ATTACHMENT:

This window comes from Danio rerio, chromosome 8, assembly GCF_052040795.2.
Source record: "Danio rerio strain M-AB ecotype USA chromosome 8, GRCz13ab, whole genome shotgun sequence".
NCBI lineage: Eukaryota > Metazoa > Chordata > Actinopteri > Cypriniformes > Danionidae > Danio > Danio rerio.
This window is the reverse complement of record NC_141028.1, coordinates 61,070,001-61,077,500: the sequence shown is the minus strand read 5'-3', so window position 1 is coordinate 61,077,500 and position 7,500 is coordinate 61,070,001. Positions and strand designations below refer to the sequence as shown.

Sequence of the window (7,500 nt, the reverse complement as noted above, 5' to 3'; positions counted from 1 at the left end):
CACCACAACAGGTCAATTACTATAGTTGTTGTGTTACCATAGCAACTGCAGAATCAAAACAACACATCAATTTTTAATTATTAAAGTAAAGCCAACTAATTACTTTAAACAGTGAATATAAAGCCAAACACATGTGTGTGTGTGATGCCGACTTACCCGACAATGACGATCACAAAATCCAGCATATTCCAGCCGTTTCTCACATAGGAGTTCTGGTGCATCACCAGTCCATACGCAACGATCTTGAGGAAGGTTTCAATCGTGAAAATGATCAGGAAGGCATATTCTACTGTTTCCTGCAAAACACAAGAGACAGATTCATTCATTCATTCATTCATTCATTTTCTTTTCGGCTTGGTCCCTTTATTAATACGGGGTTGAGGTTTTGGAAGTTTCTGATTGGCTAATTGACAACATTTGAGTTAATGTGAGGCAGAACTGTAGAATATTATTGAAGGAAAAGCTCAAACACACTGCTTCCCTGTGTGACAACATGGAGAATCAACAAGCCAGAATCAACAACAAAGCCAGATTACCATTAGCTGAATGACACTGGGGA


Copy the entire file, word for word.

This window comes from Danio rerio, chromosome 8, assembly GCF_052040795.2.
Source record: "Danio rerio strain M-AB ecotype USA chromosome 8, GRCz13ab, whole genome shotgun sequence".
NCBI lineage: Eukaryota > Metazoa > Chordata > Actinopteri > Cypriniformes > Danionidae > Danio > Danio rerio.
This window is the reverse complement of record NC_141028.1, coordinates 61,070,001-61,077,500: the sequence shown is the minus strand read 5'-3', so window position 1 is coordinate 61,077,500 and position 7,500 is coordinate 61,070,001. Positions and strand designations below refer to the sequence as shown.

Sequence of the window (7,500 nt, the reverse complement as noted above, 5' to 3'; positions counted from 1 at the left end):
CACCACAACAGGTCAATTACTATAGTTGTTGTGTTACCATAGCAACTGCAGAATCAAAACAACACATCAATTTTTAATTATTAAAGTAAAGCCAACTAATTACTTTAAACAGTGAATATAAAGCCAAACACATGTGTGTGTGTGATGCCGACTTACCCGACAATGACGATCACAAAATCCAGCATATTCCAGCCGTTTCTCACATAGGAGTTCTGGTGCATCACCAGTCCATACGCAACGATCTTGAGGAAGGTTTCAATCGTGAAAATGATCAGGAAGGCATATTCTACTGTTTCCTGCAAAACACAAGAGACAGATTCATTCATTCATTCATTCATTCATTTTCTTTTCGGCTTGGTCCCTTTATTAATACGGGGTTGAGGTTTTGGAAGTTTCTGATTGGCTAATTGACAACATTTGAGTTAATGTGAGGCAGAACTGTAGAATATTATTGAAGGAAAAGCTCAAACACACTGCTTCCCTGTGTGACAACATGGAGAATCAACAAGCCAGAATCAACAACAAAGCCAGATTACCATTAGCTGAATGACACTGGGGA